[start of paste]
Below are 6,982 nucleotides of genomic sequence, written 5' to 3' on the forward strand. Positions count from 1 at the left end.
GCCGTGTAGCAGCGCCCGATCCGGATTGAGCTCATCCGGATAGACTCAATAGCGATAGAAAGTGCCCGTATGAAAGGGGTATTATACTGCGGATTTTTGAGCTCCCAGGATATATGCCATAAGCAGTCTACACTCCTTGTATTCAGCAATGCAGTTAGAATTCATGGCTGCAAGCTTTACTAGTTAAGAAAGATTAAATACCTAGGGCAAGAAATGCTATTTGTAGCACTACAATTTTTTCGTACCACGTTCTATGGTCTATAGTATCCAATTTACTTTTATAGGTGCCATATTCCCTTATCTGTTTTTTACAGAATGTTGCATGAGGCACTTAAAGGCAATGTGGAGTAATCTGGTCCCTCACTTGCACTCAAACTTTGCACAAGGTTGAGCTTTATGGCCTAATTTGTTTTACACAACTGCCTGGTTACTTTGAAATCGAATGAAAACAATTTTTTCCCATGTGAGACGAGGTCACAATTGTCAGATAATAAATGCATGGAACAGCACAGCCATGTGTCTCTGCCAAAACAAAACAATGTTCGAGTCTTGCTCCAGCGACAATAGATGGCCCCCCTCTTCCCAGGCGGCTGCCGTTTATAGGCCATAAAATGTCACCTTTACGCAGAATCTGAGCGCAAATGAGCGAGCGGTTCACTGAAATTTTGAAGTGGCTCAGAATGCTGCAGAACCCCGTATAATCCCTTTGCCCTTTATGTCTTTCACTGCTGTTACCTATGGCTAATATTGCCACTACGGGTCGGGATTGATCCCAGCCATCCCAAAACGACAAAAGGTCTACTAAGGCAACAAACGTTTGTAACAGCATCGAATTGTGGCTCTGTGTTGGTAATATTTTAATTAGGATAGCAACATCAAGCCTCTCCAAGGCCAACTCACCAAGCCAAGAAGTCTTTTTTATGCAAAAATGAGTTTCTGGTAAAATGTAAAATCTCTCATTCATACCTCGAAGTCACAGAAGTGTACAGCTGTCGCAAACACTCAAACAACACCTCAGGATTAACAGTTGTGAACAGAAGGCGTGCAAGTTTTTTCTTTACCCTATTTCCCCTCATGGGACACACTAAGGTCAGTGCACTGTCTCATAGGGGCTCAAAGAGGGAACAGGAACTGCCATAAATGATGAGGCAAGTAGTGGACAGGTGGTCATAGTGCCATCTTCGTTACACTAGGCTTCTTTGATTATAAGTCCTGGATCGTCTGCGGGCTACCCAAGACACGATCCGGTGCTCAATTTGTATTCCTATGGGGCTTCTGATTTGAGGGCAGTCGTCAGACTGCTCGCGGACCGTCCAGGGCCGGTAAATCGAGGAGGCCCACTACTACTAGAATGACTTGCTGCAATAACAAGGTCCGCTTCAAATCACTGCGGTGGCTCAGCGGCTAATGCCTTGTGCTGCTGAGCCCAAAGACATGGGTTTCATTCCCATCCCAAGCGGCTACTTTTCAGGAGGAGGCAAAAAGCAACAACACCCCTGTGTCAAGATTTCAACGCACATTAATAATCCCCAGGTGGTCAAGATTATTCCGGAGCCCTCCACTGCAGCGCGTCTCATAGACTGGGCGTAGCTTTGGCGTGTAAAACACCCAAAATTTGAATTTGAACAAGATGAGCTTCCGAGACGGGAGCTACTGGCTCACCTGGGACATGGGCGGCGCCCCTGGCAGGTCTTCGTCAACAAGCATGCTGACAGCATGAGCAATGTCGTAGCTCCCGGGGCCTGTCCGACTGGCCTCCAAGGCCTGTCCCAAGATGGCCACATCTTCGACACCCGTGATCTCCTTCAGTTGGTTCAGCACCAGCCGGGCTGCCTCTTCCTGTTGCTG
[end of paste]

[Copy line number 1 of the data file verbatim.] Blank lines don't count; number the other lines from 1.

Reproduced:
Below are 6,982 nucleotides of genomic sequence, written 5' to 3' on the forward strand. Positions count from 1 at the left end.